Duty is a central theme of the play. All characters in the play are bound by their duty and are conflicted by their loves. The play becomes more intense as it progresses and culminates in climatic appearance of Nrusinh.[3]

History and receptionEdit

Following success of Dwivedi's play Kanta based Kulin Kanta in 1889, the Mumbai Gujarati Natak Mandali asked him to write another play. Nrusinhavatar was his second play written around end of 1896.[A] It is believed that Dwivedi had made some changes in the play and its songs for the stage performance. He probably had discussed the changes with Dayashankar Visanji Bhatt, the director. Some songs were added in the stage adaptation by Vajeshankar Kalidas.[3][5]

Nrusinhavatar was first staged on 18 February 1899[5] by the Mumbai Gujarati Natak Mandali, a year after the death of Dwivedi. It was commercially unsuccessful probably because its director and the actor playing the lead character of Hiranyakashipu were Parsis. In 1906–07, it was again staged by the Company and run successfully for around thirty nights. It starred Jaishankar Sundari as Laxmi, Bapulal Nayak as Vishnu, Prabhashankar Jagjivan 'Ramani' as Prahalad, Jatashankar Oza as Hiranyakashipu, Dayashankar as Kashyap, Jethalal D Nayak as Diti and Nannu Gulab Panwala as a jester. The first seven or eight shows were houseful and the Company earned the good amount of revenue. Jaishankar Sundari opines that it was one of the most successful devotional aspect focused plays.[3][2][6][1] The success was attributed to mythological characters, use of local dialects, colloquy of jester and use of sarcasm by stage-manager who instigates quarrels in the play.[6]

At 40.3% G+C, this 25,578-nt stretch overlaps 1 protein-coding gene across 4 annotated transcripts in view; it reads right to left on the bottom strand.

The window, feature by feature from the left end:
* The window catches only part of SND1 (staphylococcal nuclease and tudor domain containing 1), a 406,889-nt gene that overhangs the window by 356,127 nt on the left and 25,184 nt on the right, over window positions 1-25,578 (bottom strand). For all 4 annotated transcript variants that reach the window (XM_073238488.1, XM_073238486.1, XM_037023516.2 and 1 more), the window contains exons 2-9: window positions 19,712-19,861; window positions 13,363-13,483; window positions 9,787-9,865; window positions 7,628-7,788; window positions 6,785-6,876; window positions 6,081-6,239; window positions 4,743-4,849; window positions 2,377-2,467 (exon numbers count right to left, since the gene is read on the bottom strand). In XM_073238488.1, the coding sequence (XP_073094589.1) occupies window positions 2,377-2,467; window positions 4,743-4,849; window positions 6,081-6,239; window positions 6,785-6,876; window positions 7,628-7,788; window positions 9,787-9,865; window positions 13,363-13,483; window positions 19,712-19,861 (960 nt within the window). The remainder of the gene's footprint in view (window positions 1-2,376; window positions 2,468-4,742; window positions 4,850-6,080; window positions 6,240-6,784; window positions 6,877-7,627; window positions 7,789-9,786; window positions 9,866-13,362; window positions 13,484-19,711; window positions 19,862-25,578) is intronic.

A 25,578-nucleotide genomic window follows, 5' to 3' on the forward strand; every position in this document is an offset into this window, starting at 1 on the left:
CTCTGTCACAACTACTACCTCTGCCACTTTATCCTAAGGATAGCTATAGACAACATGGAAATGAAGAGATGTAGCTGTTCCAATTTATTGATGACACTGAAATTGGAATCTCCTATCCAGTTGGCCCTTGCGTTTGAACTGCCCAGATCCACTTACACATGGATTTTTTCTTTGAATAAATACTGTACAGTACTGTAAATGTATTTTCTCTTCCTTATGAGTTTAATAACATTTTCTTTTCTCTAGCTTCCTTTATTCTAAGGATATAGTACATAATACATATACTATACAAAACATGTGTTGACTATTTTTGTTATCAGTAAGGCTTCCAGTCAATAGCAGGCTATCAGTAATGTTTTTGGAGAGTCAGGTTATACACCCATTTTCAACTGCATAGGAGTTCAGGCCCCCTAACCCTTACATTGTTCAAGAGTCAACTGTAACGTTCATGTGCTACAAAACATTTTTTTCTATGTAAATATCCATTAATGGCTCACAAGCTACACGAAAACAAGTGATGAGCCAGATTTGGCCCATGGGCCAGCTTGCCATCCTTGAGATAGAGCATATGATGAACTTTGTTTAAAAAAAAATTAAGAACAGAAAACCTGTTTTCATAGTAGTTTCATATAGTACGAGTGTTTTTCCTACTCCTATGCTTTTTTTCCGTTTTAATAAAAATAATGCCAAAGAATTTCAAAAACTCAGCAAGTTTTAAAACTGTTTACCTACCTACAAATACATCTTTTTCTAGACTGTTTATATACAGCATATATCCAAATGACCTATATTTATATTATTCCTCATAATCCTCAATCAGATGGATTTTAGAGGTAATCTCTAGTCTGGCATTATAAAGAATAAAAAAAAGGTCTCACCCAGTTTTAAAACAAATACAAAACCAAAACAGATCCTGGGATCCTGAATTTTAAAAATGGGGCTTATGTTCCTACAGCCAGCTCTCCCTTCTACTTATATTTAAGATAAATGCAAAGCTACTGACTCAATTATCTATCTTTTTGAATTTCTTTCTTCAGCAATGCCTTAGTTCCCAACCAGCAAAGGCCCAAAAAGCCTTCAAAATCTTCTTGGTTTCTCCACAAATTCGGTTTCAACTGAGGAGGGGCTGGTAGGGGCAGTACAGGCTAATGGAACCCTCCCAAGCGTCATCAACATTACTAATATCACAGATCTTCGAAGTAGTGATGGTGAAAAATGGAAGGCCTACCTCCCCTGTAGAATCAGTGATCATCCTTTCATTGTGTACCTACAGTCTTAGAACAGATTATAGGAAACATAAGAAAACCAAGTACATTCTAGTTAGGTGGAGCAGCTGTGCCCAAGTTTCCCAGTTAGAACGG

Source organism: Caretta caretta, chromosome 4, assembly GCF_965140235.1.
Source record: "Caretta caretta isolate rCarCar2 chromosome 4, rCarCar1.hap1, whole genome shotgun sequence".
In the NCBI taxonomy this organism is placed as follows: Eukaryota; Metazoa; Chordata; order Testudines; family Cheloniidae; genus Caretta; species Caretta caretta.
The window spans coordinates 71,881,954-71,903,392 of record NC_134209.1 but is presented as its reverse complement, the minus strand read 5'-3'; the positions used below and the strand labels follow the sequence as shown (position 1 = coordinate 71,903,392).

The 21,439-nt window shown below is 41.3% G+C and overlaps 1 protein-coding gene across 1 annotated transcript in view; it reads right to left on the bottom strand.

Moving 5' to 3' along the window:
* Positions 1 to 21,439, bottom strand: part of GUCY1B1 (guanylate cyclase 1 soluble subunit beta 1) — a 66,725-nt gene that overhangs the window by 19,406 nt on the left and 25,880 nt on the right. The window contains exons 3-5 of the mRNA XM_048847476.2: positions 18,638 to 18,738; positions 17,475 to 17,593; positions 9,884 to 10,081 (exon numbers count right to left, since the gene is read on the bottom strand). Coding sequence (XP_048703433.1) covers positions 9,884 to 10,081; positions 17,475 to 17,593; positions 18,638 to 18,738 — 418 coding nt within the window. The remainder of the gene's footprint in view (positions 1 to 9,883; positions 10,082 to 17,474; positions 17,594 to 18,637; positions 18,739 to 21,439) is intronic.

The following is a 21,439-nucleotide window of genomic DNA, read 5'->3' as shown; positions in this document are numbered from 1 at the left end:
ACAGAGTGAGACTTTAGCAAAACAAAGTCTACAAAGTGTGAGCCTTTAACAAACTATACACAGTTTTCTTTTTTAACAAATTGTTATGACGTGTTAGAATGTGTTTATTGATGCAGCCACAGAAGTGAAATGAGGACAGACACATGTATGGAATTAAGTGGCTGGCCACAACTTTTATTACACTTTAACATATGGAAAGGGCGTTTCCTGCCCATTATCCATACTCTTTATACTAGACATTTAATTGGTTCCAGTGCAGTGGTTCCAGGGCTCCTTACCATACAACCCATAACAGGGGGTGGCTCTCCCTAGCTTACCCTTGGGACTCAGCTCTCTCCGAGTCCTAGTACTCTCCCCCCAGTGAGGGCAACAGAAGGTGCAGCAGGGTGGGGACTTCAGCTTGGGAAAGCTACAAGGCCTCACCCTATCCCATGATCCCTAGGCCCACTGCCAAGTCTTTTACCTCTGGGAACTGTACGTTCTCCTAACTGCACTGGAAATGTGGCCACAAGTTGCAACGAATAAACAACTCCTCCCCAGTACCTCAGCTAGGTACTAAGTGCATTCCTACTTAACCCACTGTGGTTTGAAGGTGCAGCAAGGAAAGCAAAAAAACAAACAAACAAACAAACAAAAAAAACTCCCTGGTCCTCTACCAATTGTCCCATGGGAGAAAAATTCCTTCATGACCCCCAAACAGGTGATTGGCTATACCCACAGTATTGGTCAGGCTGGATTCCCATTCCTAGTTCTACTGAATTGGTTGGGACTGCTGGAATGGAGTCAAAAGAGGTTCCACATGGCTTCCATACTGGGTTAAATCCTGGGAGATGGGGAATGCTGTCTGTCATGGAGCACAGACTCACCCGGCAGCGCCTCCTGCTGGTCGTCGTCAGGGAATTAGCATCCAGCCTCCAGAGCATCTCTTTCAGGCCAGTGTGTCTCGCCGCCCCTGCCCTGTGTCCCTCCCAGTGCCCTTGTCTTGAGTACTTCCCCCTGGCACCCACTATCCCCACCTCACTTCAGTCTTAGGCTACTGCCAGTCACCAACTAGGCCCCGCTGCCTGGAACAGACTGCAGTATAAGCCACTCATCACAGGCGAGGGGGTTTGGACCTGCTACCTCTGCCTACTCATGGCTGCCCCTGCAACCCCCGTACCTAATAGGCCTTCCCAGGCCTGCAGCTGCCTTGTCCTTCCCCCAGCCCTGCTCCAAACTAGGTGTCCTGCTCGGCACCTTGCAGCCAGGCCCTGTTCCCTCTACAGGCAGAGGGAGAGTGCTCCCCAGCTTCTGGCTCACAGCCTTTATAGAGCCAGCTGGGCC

As the Company had bought the rights of the play including its publication rights for Rs. 500 from Dwivedi, it was not published for decades. It was finally edited and published as the book by Dhirubhai Thaker in 1955.[3][2][1]

NotesEdit

  1. ^ The play is mentioned in his will dated 2 January 1897. So Nrusinhavatar must be written around the end of 1896.[3]

ReferencesEdit

  1. ^ a b c d e Baradi, Hasmukh (1998). Thaker, Dhirubhai (ed.). Gujarati Vishwakosh ગુજરાતી વિશ્વકોશ [Gujarati Encyclopaedia] (in Gujarati). Vol. X (1st ed.). Ahmedabad: Gujarati Vishvakosh Trust. pp. 304–305. OCLC 165832685.
  2. ^ a b c d Thaker, Dhirubhai (2008). Abhiney Natako (360 Gujarati Natakoni Rangsuchi) અભિનેય નાટકો (૩૬૦ ગુજરાતી નાટકોની રંગસૂચિ) [Staged Plays (List of 360 Gujarati Plays)] (in Gujarati) (2nd ed.). Ahmedabad: Gujarati Vishwakosh Trust. p. 81. OCLC 945585883.
  3. ^ a b c d e f g Thaker, Dhirubhai (1956). મણિલાલ નભુભાઇ: સાહિત્ય સાધના [Works of Manilal Nabhubhai] (in Gujarati). Ahmedabad: Gurjar Grantharatna Karyalay. pp. 205–214. OCLC 80129512.
  4. ^ a b c d Chokshi, Mahesh Hiralal (1965). ગુજરાતી નાટ્ય સાહિત્યનો ઉદભવ અને વિકાસ Gujarati Natya Sahityano Udbhav Ane Vikas [Origin and Development of Gujarati Playwriting] (in Gujarati). Ahmedabad: Gujarat Sangeet Nritya Natya Akademi. pp. 127–129. OCLC 20835630.
  5. ^ a b Choksi, Mahesh; Somani, Dhirendra, eds. (2004). ગુજરાતી રંગભૂમિ: રિદ્ધિ અને રોનક (Gujarati Rangbhoomi: Riddhi Ane Ronak) [Compilation of Information regarding professional theatre of Gujarat] (in Gujarati). Ahmedabad: Gujarat Vishwakosh Trust. pp. 11–12.
  6. ^ a b Baradi, Hasmukh (2003). History of Gujarati Theatre. India - The Land and the People. Translated by Meghani, Vinod. New Delhi: National Book Trust. pp. 47–48. ISBN 978-81-237-4032-4.